We live in a world now that’s so overawed by the performance of the computer or a motor car but not the language that can be used to sing paeans to them. We are in danger of losing our powers of thought and speech.In a column in the New Sunday times today Wan A. Hulaimi (Awang Goneng) discusses the latest data on the under achievement of British school leavers :
A study of 16-19 year olds by Shefffield University last year suggested that 17 per cent of them are illiterate ... (and) even among those who read and write, literacy skills have not been much improved since the 1980s.And then he turns the questions back on Malaysia where :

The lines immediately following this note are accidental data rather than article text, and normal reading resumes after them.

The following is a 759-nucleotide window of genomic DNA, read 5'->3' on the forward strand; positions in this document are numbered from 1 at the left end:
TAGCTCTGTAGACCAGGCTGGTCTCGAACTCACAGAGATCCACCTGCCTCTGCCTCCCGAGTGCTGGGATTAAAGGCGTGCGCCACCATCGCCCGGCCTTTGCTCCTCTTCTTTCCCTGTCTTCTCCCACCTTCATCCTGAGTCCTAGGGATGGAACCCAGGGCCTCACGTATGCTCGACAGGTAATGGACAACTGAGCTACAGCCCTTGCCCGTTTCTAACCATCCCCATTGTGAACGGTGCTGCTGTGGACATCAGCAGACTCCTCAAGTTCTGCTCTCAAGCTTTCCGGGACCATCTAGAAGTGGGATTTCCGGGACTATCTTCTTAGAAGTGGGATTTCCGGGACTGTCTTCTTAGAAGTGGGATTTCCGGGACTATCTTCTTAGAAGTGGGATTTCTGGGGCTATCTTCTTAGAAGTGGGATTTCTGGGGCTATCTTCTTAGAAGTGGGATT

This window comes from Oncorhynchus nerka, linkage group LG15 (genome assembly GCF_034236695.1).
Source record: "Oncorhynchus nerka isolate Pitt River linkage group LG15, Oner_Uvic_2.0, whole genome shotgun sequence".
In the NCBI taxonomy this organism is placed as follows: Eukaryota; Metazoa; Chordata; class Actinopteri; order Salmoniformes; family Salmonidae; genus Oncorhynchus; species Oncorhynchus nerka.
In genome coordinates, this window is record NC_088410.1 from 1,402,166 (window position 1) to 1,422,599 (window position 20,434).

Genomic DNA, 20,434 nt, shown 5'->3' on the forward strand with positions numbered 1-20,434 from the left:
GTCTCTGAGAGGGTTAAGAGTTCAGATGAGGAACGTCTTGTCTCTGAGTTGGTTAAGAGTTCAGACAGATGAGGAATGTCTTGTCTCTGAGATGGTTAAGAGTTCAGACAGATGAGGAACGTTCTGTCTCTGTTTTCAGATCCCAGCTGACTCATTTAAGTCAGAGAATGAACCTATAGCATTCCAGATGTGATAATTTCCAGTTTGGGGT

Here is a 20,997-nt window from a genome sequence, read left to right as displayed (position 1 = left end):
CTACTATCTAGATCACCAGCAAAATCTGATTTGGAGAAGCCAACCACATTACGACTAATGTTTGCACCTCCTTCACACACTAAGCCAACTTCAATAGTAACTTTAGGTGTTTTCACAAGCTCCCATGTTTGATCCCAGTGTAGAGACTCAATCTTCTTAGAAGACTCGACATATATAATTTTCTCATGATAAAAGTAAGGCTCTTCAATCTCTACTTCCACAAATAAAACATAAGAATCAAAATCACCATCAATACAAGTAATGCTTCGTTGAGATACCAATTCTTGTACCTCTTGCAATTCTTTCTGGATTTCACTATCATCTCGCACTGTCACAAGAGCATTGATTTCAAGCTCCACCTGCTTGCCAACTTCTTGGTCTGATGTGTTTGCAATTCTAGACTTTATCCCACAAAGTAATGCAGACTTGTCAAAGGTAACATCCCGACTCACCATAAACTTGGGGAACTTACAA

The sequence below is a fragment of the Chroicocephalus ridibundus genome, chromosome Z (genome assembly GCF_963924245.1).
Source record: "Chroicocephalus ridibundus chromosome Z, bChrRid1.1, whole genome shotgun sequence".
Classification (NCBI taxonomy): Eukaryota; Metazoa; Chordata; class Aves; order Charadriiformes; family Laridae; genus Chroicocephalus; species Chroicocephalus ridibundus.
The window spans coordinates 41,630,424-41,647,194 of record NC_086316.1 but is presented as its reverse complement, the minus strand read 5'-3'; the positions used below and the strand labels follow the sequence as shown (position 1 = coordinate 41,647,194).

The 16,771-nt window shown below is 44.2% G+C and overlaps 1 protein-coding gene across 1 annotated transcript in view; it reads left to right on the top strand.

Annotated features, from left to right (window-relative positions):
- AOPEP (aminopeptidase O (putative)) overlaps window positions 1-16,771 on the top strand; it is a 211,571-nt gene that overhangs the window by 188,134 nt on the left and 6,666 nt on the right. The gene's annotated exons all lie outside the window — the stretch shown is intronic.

For so long we have relegated literature and the appreciation of language and words to the second tier whilst science and the quantum theory have been relentlessly pursued. ...We diverted funds into the sciences and engineering and medicine to fulfil the national need, and then it became fashionable to choose the so-called heavy options as nation after nation churned up more engineers and doctors and oceanographers than deep readers of books. ... we have relegated the humanities to the academic sissy and those of imprecise minds and dreamy looks.There is no doubt at all that science and maths are important, but really are our Malaysian schools challenging our students to use language and to actually use it as a tool for thought? I really don't think so.